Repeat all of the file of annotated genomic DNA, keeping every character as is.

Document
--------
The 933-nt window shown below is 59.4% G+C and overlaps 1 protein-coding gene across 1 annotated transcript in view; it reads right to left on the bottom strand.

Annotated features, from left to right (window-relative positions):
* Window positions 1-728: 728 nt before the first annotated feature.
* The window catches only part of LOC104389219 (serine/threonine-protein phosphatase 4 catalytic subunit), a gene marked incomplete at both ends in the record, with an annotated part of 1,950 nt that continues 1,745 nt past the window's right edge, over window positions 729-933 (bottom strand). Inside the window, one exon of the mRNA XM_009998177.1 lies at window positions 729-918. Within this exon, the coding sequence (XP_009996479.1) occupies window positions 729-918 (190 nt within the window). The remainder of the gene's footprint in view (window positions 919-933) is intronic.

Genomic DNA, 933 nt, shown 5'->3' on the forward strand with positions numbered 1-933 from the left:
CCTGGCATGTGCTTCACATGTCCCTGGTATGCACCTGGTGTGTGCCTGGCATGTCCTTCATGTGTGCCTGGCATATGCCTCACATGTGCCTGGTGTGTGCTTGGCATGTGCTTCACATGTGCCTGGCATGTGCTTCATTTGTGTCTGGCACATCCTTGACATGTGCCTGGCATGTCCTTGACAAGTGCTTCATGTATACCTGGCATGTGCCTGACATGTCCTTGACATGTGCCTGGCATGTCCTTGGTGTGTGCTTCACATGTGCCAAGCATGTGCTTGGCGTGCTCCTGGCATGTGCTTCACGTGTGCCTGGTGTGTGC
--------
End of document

The 933-nt window shown below is 59.4% G+C and overlaps 1 protein-coding gene across 1 annotated transcript in view; it reads right to left on the bottom strand.

Annotated features, from left to right (window-relative positions):
* Window positions 1-728: 728 nt before the first annotated feature.
* The window catches only part of LOC104389219 (serine/threonine-protein phosphatase 4 catalytic subunit), a gene marked incomplete at both ends in the record, with an annotated part of 1,950 nt that continues 1,745 nt past the window's right edge, over window positions 729-933 (bottom strand). Inside the window, one exon of the mRNA XM_009998177.1 lies at window positions 729-918. Within this exon, the coding sequence (XP_009996479.1) occupies window positions 729-918 (190 nt within the window). The remainder of the gene's footprint in view (window positions 919-933) is intronic.

Genomic DNA, 933 nt, shown 5'->3' on the forward strand with positions numbered 1-933 from the left:
CCTGGCATGTGCTTCACATGTCCCTGGTATGCACCTGGTGTGTGCCTGGCATGTCCTTCATGTGTGCCTGGCATATGCCTCACATGTGCCTGGTGTGTGCTTGGCATGTGCTTCACATGTGCCTGGCATGTGCTTCATTTGTGTCTGGCACATCCTTGACATGTGCCTGGCATGTCCTTGACAAGTGCTTCATGTATACCTGGCATGTGCCTGACATGTCCTTGACATGTGCCTGGCATGTCCTTGGTGTGTGCTTCACATGTGCCAAGCATGTGCTTGGCGTGCTCCTGGCATGTGCTTCACGTGTGCCTGGTGTGTGC